The Embassy is a collaborative project between 20 Hoxton Square Projects and Zoom Art Projects, curated by Alex Dellal and Xerxes Cook.

The Embassy
October 15 – 19th 2009
33 Portland Place, London


All images (c) the artist.
Wolf von Lenkiewicz, Lincoln Eagle, 2009, Courtesy of All Visual Arts.
Alastair Mackie, Mudhut, 2005, Courtesy of All Visual Arts
Michael Lisle Taylor - Black Knight Squared Away 2008, courtesy of the artist.

Tuesday, 6 October 2009

Adam Neate: A New Understanding

The UK’s most promising artist’s work takes a new direction in his latest solo show in the heart of Soho. 31-year-old Adam Neate’s trademark cardboard works have become one of the iconic symbols of the UK street art generation, avidly collected worldwide. A New Understanding marks a significant step in the young artist’s career, setting a new level of artistic growth and witnessing a significant development in Neate’s technique and innate sense of composition, use of colours and movement.

After nearly two years of painstaking preparation, the Ipswich born artist presents his new collection of paintings and three-dimensional sculptural pieces in a museum quality exhibition at the Elms Lesters Painting Rooms. The familiar cardboard, a seminal element of his work from his early beginnings, is now reworked, skilfully sculpted and combined with Perspex, metals, collage and other sourced objects, depicting everyday life and emotions in a uniquely intense and almost cubist interpretation of reality. A collection of 22 new works offers a 360 degrees revolutionary interpretation of a mixed media approach, where 3-dimensional pieces enable the viewers to gain a new perspective and to develop a greater understanding of Neate’s complex aesthetic. These works are a collaboration of all the styles and techniques Neate has evolved over the years.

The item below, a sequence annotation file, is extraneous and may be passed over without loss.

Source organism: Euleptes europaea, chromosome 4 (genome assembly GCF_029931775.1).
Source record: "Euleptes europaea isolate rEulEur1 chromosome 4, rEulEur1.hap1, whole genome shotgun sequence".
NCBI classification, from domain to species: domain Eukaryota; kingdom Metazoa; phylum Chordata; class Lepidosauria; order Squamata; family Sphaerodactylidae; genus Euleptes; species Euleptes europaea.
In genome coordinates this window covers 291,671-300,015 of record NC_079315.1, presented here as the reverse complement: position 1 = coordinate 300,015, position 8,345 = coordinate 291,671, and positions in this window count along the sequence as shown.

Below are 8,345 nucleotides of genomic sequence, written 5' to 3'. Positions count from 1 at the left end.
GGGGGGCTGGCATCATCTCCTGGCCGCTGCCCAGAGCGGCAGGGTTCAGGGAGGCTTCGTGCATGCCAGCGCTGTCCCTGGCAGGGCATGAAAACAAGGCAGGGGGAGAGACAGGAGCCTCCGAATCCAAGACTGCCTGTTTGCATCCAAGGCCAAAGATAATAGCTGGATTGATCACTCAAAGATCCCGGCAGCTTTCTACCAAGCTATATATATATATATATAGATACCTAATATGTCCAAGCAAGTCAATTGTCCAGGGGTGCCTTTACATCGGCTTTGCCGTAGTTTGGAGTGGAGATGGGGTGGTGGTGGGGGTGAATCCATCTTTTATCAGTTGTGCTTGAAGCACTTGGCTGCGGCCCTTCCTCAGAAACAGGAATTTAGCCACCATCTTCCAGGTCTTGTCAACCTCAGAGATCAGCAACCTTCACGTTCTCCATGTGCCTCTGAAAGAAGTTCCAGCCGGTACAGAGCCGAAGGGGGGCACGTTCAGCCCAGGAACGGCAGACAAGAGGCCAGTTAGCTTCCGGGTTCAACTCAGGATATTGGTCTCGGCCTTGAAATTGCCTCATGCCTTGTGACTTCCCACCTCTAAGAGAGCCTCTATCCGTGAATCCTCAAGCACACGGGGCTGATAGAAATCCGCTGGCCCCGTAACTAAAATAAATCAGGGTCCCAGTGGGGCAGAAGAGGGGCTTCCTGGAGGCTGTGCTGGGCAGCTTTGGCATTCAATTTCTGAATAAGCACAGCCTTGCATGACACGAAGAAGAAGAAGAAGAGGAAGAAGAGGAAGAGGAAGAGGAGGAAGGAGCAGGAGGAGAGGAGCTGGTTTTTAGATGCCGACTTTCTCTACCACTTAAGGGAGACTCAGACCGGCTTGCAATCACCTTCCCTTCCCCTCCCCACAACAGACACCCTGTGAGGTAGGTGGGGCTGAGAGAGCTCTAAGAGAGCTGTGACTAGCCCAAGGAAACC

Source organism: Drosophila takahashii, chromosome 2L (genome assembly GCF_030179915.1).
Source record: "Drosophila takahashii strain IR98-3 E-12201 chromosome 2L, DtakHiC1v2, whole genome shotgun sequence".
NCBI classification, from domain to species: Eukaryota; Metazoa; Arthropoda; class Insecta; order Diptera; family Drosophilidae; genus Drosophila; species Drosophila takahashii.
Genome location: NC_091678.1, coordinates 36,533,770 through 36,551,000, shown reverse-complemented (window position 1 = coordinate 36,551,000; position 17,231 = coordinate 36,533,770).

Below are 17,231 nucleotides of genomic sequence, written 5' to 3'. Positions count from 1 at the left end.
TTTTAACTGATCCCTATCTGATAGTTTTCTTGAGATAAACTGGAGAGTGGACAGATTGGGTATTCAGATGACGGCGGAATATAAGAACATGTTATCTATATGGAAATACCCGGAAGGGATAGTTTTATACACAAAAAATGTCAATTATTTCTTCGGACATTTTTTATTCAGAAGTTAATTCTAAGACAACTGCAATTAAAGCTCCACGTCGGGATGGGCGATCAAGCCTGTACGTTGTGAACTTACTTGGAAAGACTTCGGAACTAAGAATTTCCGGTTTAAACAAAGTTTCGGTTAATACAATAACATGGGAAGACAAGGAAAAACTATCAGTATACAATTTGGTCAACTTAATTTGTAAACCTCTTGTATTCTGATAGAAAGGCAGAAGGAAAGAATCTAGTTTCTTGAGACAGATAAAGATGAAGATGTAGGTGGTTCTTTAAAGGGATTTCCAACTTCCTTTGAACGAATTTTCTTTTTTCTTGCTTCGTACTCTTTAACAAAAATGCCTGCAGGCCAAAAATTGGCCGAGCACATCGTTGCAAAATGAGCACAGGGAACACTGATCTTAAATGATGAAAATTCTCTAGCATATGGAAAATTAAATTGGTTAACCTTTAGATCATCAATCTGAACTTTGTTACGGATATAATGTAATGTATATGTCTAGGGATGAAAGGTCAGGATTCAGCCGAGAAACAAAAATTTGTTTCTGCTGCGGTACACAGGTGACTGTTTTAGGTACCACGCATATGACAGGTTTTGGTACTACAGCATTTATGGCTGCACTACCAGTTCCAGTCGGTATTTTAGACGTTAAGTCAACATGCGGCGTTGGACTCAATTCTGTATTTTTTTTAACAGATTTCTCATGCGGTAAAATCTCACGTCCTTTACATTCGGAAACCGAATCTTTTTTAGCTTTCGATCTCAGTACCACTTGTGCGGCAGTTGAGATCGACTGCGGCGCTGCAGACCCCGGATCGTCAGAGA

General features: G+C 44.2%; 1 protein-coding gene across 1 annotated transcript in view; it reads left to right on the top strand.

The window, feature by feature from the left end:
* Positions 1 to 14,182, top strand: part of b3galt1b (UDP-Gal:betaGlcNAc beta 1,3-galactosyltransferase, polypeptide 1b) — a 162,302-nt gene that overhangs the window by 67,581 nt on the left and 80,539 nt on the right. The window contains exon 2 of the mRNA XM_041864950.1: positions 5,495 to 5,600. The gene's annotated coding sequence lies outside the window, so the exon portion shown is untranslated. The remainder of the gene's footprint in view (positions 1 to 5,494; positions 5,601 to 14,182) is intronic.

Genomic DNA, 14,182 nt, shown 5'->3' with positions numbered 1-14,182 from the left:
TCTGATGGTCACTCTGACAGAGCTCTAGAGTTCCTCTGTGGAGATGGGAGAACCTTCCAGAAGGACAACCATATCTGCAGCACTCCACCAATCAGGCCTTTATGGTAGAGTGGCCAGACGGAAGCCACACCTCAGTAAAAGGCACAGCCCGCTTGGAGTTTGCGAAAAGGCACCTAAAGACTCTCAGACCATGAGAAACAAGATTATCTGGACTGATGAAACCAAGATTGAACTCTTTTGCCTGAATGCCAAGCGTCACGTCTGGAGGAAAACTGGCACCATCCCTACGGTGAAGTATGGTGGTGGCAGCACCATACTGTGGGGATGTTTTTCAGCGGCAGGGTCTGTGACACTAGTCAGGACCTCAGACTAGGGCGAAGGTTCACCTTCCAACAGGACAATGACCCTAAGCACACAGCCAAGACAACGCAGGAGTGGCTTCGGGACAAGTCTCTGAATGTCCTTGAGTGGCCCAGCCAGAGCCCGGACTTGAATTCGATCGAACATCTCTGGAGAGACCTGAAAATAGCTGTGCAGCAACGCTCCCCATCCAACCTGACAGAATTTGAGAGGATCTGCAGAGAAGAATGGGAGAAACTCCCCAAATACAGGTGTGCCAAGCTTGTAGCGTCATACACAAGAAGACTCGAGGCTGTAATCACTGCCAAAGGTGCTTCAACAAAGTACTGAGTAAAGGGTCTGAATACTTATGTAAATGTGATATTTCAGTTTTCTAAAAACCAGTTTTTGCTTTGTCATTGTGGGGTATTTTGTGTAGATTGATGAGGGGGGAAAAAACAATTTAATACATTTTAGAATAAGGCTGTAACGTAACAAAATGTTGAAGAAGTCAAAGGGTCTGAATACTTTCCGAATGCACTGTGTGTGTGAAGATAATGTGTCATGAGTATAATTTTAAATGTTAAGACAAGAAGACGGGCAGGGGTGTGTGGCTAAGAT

The artist’s interest is in mixing different styles, referencing the languages of Expressionism and Futurism, Cubism and Fauvism. Layering and juxtaposing different media, Neate conveys a compelling sense of poignancy and movement in his vividly figurative pieces.
“This body of work has changed totally from how I was working on it at the beginning, to how I am working on it now; I have a whole new direction with it. For me it has become a whole new way of thinking and learning. In some ways I feel like I have pushed it so far in the space of a year that people who know my work might now not recognise it, or that it will be unrecognisable to some. There are signs in there, bits of my language that have continued, but ultimately this exhibition demonstrates that I have tried to go one step further” Adam Neate

Neate’s work can be defined, in the words of art historian Ben Jones, as a “clash of materials – gold leaf oncardboard, cheap clothing material draped over a painted figure against a digital photo background blown up onto foam board, spray paint, layered over oil paint, employing materials of impermanence to produce images of Neate’s second solo show at the Elms Lesters Painting Rooms represents the climax of a number of artistic achievements in the past months, from the sell out Adam and Ron Show, in collaboration with the father of Agit Pop Ron English, the epic 'public participation' art installation The London Show, where Adam Neate and teams of helpers distributed, over the course of one night, 1000 multiple works on cardboard in the streets on London, generating a treasure hunt in which an estimated 50,000 people took part.

The exhibition opens on 9th October and continues until 21st November
Elms Lesters Painting Rooms, London


All images (c) Adam Neate courtsey the gallery.